Toddler with stomach bug dies after coming home from preschool

They were then told that Henry had no brain stem activity and had to take the heartbreaking decision to turn his life support machine off.

When toddler Henry Walter came home from preschool with a stomach bug, his parents didn’t expect that in less than 24 hours they would lose their son.

According to a Mirror article, the toddler had contracted a rare bacterial infection called Haemophilus Influenzae Type F that quickly morphed into meningitis.

“Henry went to bed at 7.30pm before complaining of a stomach ache,” the report said. “His mum Vicky, 36, gave him Calpol but an hour later, he vomited.”

Then the toddler developed a high temperature, but still had no visible rash. When his dad arrived home from work, he nursed his son to sleep thinking the bug would pass.

“At 5am I found I couldn’t wake him, he was breathing funny, we rang the ambulance and a responder came within 90 seconds,” he said.

Toddler with Stomach Bug Dies after Coming Home from Preschool

Photo credit: SWNS / Mirror

They rushed the boy to Leeds General Infirmary, West Yorks, where the the doctors told the family Henry had the rare bug Haemophilus Influenzae Type F, which had turned into meningitis, a life-threatening inflammation of the membranes that surround and protect the brain and spinal cord.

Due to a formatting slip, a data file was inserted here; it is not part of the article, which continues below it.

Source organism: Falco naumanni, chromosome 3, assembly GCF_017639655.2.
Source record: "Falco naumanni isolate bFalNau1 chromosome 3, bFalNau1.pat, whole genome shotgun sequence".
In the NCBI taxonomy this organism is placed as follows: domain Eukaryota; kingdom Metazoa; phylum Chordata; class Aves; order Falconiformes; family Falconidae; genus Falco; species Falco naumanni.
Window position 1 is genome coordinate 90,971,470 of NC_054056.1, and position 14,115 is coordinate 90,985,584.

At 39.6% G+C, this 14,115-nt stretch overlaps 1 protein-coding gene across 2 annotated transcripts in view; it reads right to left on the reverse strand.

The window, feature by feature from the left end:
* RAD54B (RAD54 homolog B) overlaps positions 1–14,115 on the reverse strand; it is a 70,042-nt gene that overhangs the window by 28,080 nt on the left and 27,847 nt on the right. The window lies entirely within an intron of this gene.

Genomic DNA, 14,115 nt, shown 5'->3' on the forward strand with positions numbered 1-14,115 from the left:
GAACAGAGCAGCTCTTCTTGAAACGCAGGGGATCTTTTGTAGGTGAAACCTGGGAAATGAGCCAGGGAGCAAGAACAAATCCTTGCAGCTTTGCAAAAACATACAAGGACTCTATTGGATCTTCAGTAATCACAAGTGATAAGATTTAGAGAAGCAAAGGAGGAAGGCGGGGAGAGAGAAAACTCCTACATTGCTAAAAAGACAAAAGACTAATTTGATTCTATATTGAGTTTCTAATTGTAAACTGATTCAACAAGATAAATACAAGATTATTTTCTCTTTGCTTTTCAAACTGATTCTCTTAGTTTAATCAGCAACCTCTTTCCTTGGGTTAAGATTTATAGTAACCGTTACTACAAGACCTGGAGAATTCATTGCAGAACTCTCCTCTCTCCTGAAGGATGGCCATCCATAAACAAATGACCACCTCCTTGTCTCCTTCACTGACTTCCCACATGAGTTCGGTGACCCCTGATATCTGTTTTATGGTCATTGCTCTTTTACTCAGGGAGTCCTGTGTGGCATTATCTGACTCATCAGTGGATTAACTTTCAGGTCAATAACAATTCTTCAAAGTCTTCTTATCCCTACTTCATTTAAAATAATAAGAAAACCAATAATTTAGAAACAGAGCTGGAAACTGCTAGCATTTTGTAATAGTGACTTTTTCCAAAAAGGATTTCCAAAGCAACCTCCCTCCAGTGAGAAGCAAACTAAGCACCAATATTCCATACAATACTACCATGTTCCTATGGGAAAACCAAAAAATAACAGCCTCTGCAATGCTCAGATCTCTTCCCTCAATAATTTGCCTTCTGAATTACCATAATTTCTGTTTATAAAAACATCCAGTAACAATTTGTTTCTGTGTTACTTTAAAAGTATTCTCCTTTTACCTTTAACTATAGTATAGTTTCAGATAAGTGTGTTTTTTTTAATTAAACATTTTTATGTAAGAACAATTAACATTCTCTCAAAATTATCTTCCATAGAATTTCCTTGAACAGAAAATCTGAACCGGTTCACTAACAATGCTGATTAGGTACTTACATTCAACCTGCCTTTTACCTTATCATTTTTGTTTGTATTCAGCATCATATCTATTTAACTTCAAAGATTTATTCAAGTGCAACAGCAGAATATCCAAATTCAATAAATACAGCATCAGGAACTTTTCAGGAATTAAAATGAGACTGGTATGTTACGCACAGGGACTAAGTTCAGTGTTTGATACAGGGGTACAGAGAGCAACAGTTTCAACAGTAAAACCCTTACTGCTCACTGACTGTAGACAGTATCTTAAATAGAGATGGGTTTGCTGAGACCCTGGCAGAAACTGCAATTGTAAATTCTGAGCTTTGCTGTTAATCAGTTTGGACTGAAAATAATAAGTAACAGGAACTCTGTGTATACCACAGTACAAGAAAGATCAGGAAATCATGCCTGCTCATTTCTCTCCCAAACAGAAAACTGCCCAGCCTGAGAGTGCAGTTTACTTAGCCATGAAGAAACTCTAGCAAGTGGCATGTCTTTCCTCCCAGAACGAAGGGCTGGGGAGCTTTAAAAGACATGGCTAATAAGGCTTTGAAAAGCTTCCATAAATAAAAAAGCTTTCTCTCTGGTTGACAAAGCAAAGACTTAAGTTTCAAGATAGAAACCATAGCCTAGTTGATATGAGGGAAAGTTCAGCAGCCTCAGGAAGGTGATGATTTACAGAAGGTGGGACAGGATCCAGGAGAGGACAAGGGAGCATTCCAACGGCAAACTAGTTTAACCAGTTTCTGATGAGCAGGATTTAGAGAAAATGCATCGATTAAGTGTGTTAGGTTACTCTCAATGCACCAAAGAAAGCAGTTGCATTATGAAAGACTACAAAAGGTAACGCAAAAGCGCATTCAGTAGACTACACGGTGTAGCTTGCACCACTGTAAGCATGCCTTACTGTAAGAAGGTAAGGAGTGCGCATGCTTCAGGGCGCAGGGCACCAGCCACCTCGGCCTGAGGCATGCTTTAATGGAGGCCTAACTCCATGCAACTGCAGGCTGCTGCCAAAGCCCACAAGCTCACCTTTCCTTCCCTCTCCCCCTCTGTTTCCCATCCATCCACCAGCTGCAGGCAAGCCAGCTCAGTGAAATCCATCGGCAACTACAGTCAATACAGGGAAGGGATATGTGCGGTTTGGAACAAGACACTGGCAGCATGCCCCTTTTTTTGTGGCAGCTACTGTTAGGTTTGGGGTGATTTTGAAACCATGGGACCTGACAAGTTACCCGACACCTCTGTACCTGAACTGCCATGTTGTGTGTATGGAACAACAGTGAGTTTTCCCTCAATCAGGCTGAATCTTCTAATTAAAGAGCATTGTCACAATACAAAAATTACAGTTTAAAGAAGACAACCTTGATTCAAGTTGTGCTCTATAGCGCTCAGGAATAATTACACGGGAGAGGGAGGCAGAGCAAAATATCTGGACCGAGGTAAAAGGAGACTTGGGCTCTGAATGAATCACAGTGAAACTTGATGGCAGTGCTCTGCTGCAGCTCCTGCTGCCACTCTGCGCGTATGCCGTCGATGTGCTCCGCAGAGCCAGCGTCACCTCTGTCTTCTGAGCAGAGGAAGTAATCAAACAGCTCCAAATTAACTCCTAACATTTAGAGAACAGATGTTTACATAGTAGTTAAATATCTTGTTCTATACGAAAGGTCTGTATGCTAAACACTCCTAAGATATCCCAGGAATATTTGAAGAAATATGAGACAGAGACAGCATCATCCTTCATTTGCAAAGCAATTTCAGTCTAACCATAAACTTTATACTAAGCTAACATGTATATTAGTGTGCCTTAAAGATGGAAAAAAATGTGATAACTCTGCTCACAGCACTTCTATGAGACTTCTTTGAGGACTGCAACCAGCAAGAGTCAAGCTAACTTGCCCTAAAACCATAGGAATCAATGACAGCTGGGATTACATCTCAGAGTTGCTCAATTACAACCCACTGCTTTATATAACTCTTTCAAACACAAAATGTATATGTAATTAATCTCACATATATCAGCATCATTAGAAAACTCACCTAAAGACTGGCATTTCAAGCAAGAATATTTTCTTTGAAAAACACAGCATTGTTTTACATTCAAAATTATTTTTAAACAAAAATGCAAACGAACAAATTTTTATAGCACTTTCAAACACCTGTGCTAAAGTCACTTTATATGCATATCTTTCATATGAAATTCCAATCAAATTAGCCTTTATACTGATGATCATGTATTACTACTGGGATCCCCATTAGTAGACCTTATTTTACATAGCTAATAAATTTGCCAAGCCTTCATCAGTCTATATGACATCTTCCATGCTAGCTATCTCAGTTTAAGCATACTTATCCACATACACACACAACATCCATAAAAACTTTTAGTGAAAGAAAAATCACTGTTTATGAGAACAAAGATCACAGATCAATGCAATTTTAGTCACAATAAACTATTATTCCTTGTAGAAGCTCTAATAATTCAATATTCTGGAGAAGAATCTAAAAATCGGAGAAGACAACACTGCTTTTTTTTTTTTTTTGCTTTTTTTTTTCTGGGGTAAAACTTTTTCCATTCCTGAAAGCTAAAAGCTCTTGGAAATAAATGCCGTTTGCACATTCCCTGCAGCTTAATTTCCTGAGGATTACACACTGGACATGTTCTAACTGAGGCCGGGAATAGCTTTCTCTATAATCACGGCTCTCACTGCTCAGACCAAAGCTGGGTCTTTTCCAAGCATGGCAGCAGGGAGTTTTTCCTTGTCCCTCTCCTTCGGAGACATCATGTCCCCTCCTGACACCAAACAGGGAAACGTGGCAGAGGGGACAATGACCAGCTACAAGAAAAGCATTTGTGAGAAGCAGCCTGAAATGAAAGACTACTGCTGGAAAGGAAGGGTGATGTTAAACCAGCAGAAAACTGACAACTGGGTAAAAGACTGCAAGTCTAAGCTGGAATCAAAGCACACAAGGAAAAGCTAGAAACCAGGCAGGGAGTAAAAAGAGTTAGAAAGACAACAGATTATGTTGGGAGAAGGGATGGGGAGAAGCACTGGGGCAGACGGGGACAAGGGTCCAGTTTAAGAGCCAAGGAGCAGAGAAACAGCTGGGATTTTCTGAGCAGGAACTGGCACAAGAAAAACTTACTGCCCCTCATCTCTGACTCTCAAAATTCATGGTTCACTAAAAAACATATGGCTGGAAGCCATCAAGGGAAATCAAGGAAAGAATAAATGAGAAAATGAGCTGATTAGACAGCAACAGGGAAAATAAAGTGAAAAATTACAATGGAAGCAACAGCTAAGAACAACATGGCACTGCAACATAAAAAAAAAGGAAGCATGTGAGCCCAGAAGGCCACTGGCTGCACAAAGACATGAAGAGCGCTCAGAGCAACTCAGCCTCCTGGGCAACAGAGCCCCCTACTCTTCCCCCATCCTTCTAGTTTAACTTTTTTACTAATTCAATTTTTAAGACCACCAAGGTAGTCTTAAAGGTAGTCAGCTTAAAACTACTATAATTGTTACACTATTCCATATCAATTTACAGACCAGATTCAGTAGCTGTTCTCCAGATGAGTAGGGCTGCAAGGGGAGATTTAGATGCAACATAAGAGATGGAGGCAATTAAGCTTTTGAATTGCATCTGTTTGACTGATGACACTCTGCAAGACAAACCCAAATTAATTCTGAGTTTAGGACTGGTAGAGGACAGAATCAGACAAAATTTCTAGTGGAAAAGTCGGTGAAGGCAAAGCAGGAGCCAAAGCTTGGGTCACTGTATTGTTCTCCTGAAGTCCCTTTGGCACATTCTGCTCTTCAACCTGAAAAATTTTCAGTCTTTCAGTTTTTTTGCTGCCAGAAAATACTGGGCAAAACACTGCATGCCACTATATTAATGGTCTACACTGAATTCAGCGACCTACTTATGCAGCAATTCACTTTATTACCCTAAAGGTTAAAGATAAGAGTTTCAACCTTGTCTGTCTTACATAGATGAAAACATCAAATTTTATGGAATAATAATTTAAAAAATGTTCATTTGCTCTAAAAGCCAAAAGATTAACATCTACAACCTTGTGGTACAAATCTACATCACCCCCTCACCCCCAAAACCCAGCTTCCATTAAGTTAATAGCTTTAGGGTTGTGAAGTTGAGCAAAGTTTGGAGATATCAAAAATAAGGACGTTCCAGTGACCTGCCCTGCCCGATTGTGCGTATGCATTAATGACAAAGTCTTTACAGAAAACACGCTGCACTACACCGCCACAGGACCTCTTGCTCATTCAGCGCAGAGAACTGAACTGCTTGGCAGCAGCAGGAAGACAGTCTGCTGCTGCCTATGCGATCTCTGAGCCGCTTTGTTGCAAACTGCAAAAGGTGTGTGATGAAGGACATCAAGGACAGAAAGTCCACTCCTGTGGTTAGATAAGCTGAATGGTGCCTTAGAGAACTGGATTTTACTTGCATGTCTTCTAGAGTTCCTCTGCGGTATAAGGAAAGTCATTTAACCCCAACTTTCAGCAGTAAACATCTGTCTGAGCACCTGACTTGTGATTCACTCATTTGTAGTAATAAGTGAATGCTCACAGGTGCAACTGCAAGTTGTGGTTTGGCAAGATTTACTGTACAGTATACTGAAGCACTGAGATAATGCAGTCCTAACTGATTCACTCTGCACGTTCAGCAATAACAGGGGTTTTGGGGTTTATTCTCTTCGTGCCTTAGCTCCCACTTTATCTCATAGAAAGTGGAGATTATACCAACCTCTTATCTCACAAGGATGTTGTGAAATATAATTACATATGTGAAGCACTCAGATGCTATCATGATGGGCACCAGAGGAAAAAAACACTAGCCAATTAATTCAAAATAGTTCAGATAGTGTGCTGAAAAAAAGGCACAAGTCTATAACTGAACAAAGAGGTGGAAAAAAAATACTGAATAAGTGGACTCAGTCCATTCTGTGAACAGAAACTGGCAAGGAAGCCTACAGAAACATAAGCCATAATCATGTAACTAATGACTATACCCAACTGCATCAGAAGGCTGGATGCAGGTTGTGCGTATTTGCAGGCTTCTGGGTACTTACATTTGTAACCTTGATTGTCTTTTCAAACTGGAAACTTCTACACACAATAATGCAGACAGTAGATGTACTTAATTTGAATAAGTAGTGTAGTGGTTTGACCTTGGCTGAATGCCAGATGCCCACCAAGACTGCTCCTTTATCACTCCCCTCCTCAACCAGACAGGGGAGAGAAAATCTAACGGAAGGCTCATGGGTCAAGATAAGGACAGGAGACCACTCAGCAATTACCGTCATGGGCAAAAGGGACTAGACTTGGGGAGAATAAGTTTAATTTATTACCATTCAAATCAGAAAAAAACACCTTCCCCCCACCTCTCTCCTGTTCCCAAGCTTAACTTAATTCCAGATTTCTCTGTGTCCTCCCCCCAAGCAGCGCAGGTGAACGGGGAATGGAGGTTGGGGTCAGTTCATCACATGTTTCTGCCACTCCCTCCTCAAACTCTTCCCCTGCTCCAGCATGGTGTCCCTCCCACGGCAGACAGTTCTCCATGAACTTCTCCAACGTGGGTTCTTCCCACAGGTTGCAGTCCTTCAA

“Within about 20 minutes of us arriving they told us he wasn’t going to make it,” Mark recalled. “It was that quick.”

They were then told that Henry had no brain stem activity and had to take the heartbreaking decision to turn his life support machine off.

His parents Mark and Vicky are still in shock over the death of their child, whom they described “bright” and “fun-loving” and for whom they held a dinosaur-themed funeral.

Now they are warning parents to “err on the side of caution” and not to wait for a rash—a tell-tale sign of meningitis.

“Just because you’ve had the jab doesn’t mean you can’t catch another strain,” Mark said. “For us we thought like everybody else—that something like this couldn’t happen to our family.”

What is Haemophilus Influenzae Type F

It is a rare bacterial infection which has no known cure. “The Type F strain is not covered by the much-debated MenB vaccine or the established Hib jab, which protects against Haemophilus Influenzae Type B,” said the Mirror report.

Symptoms include fever, headache, nausea, cold hands and feet, drowsiness and sometimes but not always blotchy skin.